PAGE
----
The building was constructed in 1888 and designed by German engineers for the noble Beck Peccoz family. From 1889 to 1896, numerous members of the royal family, including the Queen of Italy, Margherita of Savoy, fondest of Gressoney, stayed here on several occasions.
The municipality of Gressoney-Saint-Jean purchased the compound in 1968 to house the town hall.
The compound includes several buildings: the house immediately astounds visitors with its abundance of spires, gables, balustrades and impressive grey granite balconies. The guard house at the courtyard entrance is used as barracks by the carabinieri and the long, low building on the northern side once housed the stables and carriages. A stone dome used as an ice house is located behind the villa on the north-east corner. The compound is surrounded by a 19,000 square metre park mainly covered by a larch and pine wood.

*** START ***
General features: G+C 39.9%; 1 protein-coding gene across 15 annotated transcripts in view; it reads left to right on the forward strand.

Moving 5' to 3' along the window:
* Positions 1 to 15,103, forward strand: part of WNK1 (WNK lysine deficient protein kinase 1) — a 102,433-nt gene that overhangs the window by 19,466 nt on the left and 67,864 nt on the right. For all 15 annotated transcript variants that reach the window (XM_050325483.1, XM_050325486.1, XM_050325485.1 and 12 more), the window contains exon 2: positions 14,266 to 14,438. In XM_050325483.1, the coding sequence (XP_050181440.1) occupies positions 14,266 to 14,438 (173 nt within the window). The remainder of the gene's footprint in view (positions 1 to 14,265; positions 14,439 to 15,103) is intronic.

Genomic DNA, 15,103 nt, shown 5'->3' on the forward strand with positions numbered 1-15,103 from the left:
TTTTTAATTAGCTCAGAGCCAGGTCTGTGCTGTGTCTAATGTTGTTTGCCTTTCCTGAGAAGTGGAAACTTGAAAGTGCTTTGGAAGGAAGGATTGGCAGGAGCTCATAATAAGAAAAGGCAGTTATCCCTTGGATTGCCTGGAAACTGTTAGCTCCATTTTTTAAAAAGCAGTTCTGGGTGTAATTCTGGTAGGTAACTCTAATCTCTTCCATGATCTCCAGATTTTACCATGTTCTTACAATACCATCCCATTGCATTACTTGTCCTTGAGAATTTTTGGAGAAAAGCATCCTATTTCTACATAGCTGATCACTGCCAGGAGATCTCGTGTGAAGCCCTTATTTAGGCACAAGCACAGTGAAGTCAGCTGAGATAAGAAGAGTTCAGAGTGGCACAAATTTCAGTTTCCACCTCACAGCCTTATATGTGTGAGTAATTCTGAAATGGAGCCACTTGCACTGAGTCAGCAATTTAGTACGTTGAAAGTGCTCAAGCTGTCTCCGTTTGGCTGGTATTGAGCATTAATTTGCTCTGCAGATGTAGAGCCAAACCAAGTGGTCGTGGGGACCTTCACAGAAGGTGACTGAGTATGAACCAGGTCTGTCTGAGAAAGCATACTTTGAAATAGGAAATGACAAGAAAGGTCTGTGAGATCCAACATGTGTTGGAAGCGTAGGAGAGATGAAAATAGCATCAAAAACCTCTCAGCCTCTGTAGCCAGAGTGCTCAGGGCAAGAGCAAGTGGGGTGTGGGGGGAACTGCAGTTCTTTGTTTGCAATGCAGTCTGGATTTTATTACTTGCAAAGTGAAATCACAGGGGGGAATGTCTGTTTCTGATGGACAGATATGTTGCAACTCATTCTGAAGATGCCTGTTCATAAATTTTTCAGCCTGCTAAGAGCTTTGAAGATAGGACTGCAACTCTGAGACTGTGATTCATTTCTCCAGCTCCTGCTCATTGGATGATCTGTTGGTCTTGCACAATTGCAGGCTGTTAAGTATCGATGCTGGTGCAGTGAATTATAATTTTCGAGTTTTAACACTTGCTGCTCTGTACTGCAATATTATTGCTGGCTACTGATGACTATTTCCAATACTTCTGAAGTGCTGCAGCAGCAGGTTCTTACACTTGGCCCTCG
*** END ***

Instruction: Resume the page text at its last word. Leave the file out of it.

- the two main doors, made of solid oak and artistically cast bars
- the atrium, with a Palladian mosaic floor, provides a view of the central wooden staircases with wrought iron handrails surmounted by rich nut and oak mouldings
- the first floor main hallway, lined with mirrors, chests and closets, has a ceiling decorated with delicate oil-painted floral motifs
- the first floor parlours are the most beautiful and best preserved in the villa: specifically, the original furniture and upholstery are preserved in tact in the south-east study, including the valuable Persian rug, twenty five square metres of delicate shades of pink and fuchsia
- the elegant enameled ceramic Bavarian stoves, each a different shape and colour in every room. It is said that a cubic metre of wood and a specifically dedicated servant were needed to feed these fires.
Some rooms can be visited upon request during town office business hours.